If you want to make partnership the reality of your customer relationship, first, accept what sort of relationship your customers perceive they have with you. Don’t believe your own rhetoric. If you want to have something different, then, identify what behaviours you need to demonstrate in order for your customers to choose to join you in a relationship which can truly be defined as a partnership.
Remember if you don’t deliver to their expectations you will quickly find yourselves as ‘just another supplier’ accompanied by all of the uncertainty that comes with this status.
If you’re interested in finding out more about how Paradigmantics can help your organisation to develop more engaged partners, contact:

Frontiers of Customer Experience – Part 3

The 3rd and final opportunity presents a far greater challenge. Once we have taken responsibility for the whole customer experience and educated our customers as to how they might benefit from the full potential of our service, we move into an area over which we might at first seem to be powerless. How can we get our customers to be good customers? How can we help them get the best out of us?

Anyone who has ever faced a customer will know how some of them manage to bring out the worst in even the most accommodating of colleagues. Let’s face facts, we have all done it; been rude, aggressive, ignorant, confused, distracted, disconnected, or considered the person serving us to be incompetent. We all know how to be ‘bad’ customers. So how can we help customers become better at being ‘good’ customers so the person serving has at least a sporting chance of giving them a great experience?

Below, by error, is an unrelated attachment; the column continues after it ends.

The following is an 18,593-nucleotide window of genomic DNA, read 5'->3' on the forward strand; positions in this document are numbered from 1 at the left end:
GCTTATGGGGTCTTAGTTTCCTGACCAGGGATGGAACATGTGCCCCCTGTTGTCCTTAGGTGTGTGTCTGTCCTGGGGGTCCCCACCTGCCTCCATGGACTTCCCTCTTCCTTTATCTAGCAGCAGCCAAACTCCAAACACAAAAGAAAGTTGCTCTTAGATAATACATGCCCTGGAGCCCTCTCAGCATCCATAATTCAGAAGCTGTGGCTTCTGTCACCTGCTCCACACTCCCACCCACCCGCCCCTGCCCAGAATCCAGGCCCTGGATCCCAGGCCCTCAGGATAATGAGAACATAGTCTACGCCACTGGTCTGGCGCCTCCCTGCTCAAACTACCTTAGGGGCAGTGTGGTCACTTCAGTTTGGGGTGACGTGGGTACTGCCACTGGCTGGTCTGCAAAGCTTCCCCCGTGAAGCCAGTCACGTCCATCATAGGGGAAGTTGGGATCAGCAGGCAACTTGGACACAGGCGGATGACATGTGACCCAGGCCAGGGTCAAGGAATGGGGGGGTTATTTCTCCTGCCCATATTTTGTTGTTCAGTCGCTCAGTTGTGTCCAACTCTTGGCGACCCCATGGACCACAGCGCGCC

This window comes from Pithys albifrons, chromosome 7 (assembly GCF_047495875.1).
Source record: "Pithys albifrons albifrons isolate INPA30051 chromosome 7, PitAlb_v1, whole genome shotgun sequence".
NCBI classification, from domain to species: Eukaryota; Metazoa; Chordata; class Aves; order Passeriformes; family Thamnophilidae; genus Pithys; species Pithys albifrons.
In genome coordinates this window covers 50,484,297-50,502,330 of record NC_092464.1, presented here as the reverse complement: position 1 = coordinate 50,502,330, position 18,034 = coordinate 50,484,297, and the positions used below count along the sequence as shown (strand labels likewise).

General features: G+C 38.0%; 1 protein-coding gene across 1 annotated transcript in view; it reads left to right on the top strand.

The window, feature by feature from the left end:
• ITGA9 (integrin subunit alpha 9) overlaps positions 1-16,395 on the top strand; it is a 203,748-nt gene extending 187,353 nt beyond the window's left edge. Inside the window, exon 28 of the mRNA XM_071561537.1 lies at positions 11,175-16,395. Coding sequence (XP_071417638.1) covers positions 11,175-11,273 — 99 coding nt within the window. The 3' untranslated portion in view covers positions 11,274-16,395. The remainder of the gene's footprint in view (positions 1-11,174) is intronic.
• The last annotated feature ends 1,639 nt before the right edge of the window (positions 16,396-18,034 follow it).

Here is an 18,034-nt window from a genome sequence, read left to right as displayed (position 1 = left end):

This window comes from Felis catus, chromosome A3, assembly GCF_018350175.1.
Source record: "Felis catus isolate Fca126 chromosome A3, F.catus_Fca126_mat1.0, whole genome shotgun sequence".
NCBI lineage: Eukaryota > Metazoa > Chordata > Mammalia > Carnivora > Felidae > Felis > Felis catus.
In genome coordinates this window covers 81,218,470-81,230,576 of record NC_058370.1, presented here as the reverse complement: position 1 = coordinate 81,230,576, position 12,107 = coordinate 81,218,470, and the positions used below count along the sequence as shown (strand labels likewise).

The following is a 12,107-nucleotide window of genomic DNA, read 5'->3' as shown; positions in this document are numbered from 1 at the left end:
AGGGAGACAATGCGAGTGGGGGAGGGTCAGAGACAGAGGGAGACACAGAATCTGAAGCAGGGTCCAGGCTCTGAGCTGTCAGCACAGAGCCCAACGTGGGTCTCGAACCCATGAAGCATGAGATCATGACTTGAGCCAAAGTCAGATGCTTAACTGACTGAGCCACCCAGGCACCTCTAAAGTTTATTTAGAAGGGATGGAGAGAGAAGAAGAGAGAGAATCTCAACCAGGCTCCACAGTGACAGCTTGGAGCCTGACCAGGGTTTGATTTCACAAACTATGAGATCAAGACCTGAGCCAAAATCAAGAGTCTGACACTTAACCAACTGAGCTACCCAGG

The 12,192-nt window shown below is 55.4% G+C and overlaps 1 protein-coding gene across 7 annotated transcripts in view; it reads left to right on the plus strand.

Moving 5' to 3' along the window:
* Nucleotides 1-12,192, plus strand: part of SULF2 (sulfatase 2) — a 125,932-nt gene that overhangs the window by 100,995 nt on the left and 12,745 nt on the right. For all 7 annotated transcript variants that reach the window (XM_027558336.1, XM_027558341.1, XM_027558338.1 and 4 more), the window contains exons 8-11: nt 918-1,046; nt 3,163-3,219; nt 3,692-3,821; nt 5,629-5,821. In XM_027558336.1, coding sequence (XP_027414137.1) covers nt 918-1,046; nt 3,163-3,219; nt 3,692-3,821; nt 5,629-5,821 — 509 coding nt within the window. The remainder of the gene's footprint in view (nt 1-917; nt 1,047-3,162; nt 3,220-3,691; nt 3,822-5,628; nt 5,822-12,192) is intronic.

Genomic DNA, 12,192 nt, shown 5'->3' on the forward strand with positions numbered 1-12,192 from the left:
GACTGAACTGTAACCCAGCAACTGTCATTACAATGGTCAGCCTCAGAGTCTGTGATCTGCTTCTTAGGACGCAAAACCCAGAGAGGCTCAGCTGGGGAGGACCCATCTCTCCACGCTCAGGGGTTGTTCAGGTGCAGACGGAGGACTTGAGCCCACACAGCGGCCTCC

It can be done. When my son took to skateboarding I spent many hours as the taxi service to a local skate park. Housed in a converted warehouse and frequented by an eclectic mix of young people, it may have been draughty, apparently disorganised and mainly held together with gaffer tape, but once those customers walked through the doors their etiquette was a joy to behold. Small kids flattened or concussed would be dusted off by big kids, tricks were applauded and newbies always given a tour of the hallowed ramps and jumps. They all become great customers. So whose responsibility was it to make this happen? Most interestingly these young people had created the customer culture that they wanted, they used the facility to its fullest potential and they learned to skate in the way that suited them best. They even organised the taxi service!
Indeed more organisations are enabling their customers to personalise their experience; iGoogle and BBC homepage are good examples of web-based products where you can do this. The ‘virtual’ environment will lead the way because it is easier to deliver a personalised experience than in the infinite complexity of a ‘real’ customer interaction but this should not stop us being ambitious. What more can you do to:
  1. Influence those parts of your customer’s experience over which you have no influence?
  2. Help customers to take full benefit of your service by learning about your product in the way they prefer to learn?